- Descriptive statistics. These are methods that help you summarize or describe your data using numbers or graphs, such as mean, median, mode, range, standard deviation, frequency, distribution, etc.
- Inferential statistics. These are methods that help you draw conclusions or make predictions from your data using probability or hypothesis testing, such as confidence intervals, significance tests, regression analysis, etc.
- Qualitative analysis. These are methods that help you interpret or understand your data using words or themes, such as coding, categorizing, clustering, etc.
3. Present and visualize your data.
The final step is to present and visualize your data in a clear and compelling way. You need to choose the best way to communicate your data to your audience, depending on the type and purpose of your data. You might need to use different formats or tools to do this, such as:
- Text. This is the most common and basic way to present your data using words or sentences. You can use text to explain your data, provide context, highlight key findings, tell stories, etc.
- Tables. These are useful for presenting your data in a structured and organized way using rows and columns. You can use tables to compare or contrast different values, categories, or variables in your data.
- Charts. These are helpful for presenting your data in a visual and engaging way using shapes or colors. You can use charts to show trends, patterns, relationships, proportions, etc. in your data. Some common types of charts are line charts, bar charts, pie charts, scatter plots, etc.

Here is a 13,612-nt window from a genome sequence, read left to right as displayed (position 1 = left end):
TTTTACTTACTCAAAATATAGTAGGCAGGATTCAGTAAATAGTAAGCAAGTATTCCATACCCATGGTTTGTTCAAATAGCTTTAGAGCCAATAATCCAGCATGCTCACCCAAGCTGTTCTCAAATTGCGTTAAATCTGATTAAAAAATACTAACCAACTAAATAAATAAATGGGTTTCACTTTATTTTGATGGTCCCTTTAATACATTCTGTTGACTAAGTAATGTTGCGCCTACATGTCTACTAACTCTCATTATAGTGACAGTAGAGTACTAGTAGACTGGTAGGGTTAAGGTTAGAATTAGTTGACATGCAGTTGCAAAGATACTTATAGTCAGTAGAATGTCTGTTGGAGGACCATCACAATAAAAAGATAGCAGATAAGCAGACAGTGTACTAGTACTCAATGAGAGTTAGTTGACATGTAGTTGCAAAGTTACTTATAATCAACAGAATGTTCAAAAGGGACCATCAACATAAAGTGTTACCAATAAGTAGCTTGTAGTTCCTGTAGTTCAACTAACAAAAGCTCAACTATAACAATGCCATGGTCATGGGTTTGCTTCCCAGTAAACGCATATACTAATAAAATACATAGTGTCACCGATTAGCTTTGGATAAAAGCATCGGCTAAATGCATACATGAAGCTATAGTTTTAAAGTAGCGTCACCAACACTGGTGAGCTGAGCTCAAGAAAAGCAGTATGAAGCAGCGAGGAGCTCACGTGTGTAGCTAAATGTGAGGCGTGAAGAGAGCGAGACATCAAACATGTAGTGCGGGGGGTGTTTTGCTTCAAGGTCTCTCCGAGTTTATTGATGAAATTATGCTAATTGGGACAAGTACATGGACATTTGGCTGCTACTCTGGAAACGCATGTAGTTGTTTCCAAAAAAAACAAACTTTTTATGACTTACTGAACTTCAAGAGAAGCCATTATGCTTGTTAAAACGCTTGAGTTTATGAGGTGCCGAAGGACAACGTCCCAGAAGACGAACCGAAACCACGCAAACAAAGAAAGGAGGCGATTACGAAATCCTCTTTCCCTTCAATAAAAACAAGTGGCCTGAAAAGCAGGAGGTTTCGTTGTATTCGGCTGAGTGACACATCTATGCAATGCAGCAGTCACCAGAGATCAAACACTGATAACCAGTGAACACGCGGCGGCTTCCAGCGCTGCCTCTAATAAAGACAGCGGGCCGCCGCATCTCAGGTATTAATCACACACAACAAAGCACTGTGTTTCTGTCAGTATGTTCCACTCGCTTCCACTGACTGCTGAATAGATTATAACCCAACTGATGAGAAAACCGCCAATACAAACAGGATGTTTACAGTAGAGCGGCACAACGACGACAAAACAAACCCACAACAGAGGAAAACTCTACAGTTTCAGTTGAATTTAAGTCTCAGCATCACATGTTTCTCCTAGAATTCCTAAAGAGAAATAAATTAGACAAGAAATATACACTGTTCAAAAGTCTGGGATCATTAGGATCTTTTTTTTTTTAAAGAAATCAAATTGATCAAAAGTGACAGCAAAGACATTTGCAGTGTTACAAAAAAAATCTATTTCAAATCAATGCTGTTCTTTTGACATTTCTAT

- Infographics. These are powerful for presenting your data in a creative and attractive way using icons, images, or illustrations. You can use infographics to summarize or simplify complex or large amounts of data in a single image.
Some tools that can help you create tables, charts, or infographics are Google Sheets, Excel, Canva, Piktochart, etc.
Original data is a great way to create unique, engaging, and authoritative content for your blog. It can help you stand out from the crowd, boost your credibility and authority, provide value to your audience, generate more engagement and shares, and attract more links and mentions.
To use original data in your blog posts, you need to follow these steps:
- Choose a topic or question that interests you and your audience.
- Collect and analyze your data.
- Present and visualize your data.
By following these steps, you can create amazing content for your blog that showcases your original data and impresses your audience.
I hope you enjoyed reading this article on original data in blogging. If you have any questions or comments, please feel free to leave them below. Thank you for reading!